Absolutely well said Jim. I never use the fb app and haven’t installed the messenger one at all. There is very little on there for me that I can’t get elsewhere other than keeping contact with my family back home. The so called ‘news’ feed is as you say BS opinion and disguised hate and I avoid it. I would love if my family stopped using it as I could then ignore it completely.

    Like

    • I’m not sure I’d ever hear from my extended family or longtime acquaintances ever again if I didn’t have Facebook. That’s the unfortunate reason I haven’t canceled my account entirely.

      Like

  20. Dave Barnard says:

    I’m using FB less and less. It’s mostly my portal to family and genealogy related groups. Ultimately those could become blogs using WordPress — that means more work for someone. Or I could start my own family only related account. Twitter does not work with lengthy posts and real thought-pieces in my opinion.

    Like

  21. Ian Ronketti says:

    Pulled the plug on FB years ago. Never missed it. As regards political issues, Europe has these as well. On this side of the pond Brexit is causing all sorts of issues! How true the words of the prophet Jeremiah at chapter 10 and verse 23! Many people particularly in the analogue photography blogs I follow seem to be doing the same.

    Like

  22. Blinx says:

    I was only on Facebook for a few weeks some years ago, but found it almost completely vacuous. It was like some undemanding yet borderline unpleasant personality trait had manifested itself as internet software. Maybe I was overthinking it but it resembled a zoo, and the Cambridge Analytica monkey business came as no surprise.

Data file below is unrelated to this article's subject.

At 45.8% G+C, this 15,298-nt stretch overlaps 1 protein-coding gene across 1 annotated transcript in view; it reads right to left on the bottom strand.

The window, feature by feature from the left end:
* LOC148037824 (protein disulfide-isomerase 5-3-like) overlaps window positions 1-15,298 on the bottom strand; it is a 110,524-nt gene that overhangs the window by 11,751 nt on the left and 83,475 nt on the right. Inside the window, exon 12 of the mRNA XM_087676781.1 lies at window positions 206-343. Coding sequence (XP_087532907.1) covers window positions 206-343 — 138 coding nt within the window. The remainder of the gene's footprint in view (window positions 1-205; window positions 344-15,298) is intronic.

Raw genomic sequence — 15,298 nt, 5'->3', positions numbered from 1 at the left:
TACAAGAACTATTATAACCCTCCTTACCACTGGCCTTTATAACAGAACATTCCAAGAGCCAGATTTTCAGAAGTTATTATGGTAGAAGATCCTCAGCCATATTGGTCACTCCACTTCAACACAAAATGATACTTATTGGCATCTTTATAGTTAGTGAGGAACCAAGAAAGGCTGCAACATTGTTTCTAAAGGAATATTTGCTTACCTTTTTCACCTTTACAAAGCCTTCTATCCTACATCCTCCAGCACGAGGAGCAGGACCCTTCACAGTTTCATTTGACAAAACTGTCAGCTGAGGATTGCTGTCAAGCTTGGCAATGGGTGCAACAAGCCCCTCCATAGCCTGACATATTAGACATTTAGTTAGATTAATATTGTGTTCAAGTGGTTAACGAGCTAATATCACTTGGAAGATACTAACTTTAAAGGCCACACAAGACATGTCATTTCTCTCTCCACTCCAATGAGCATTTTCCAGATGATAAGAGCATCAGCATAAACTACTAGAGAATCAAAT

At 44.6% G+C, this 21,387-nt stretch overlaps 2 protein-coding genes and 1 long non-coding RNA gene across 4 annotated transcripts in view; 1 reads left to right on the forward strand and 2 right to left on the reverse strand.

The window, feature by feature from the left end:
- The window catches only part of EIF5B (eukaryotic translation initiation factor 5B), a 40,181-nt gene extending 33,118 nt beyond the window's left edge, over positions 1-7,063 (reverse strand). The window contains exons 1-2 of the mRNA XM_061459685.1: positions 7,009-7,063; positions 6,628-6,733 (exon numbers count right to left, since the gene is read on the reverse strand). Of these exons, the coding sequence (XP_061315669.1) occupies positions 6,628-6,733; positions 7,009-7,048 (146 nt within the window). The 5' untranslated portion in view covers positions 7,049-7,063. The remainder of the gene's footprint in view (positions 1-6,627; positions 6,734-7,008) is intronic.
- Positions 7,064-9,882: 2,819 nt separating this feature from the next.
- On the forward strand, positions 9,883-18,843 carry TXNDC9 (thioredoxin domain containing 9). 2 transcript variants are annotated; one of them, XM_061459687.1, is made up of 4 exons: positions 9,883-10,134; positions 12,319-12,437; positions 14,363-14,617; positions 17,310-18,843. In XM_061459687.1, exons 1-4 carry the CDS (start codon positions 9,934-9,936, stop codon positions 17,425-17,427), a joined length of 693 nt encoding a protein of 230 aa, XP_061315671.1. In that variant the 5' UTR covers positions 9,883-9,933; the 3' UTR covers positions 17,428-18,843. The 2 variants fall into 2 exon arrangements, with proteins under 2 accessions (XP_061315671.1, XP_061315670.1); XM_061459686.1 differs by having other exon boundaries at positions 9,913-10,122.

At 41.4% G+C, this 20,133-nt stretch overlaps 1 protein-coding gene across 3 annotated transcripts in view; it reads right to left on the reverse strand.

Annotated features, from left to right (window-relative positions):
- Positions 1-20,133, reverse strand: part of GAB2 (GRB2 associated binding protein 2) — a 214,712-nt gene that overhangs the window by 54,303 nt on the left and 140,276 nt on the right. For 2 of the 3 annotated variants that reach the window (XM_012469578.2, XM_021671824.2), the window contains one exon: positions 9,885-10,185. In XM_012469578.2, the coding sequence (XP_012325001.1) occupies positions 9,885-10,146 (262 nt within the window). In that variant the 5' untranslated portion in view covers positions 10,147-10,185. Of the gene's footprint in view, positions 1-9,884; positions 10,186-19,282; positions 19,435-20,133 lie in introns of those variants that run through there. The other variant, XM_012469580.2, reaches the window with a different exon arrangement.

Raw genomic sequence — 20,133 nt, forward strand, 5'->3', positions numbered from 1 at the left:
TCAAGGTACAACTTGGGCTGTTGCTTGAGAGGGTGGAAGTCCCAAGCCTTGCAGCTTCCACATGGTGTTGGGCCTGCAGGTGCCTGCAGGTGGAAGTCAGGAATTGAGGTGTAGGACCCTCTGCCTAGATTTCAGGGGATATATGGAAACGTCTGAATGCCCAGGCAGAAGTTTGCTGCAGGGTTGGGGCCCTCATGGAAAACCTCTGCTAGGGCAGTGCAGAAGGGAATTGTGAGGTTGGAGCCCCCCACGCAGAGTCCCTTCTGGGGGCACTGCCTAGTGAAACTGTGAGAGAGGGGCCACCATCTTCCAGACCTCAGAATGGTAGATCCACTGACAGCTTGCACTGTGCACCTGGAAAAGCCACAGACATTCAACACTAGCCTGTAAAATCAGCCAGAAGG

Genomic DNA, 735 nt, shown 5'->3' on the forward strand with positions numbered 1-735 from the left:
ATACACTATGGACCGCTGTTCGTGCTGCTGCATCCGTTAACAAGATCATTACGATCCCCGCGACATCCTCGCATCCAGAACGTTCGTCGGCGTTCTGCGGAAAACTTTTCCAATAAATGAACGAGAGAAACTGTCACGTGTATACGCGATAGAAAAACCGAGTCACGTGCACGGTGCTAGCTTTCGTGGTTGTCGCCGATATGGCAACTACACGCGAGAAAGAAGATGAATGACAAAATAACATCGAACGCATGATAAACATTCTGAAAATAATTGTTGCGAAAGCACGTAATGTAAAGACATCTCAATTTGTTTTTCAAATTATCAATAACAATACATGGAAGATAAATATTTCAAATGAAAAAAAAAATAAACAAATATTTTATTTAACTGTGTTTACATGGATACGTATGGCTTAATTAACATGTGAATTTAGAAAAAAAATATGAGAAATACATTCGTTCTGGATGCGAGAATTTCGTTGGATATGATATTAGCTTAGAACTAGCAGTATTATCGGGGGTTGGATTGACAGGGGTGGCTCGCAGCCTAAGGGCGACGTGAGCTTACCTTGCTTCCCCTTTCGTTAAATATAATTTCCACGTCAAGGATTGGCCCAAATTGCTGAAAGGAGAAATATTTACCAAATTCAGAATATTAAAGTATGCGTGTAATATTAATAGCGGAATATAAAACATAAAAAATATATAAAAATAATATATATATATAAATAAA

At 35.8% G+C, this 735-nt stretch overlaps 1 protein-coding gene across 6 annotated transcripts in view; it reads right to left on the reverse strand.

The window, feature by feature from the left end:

Like

  23. milehipentax says:

    I was reminded of this blog post after a Facebook exchange today. I should preface my story with a couple of points. 1) I really try to avoid politics on Facebook like the plague. My purpose on Facebook is to keep up with distant family and friends, share my photography, look at photos from other photographers I admire and participate in a few groups with subjects I enjoy (cameras and trains for the most part). 2) If you were to pin me down politically, I’m pretty middle of the road. I deliberately don’t affiliate with a party because no one party aligns with my ideology 100% of the time. Sometimes I lean right and sometimes I lean left. 3) While I do my best to avoid politics on Facebook, I will call out incorrect information when I see it and will support my position with factual information. I simply refuse to stand idly by when memes/pictures/articles are posted that are blatant lies made to support a cause. That goes for both sides of the aisle.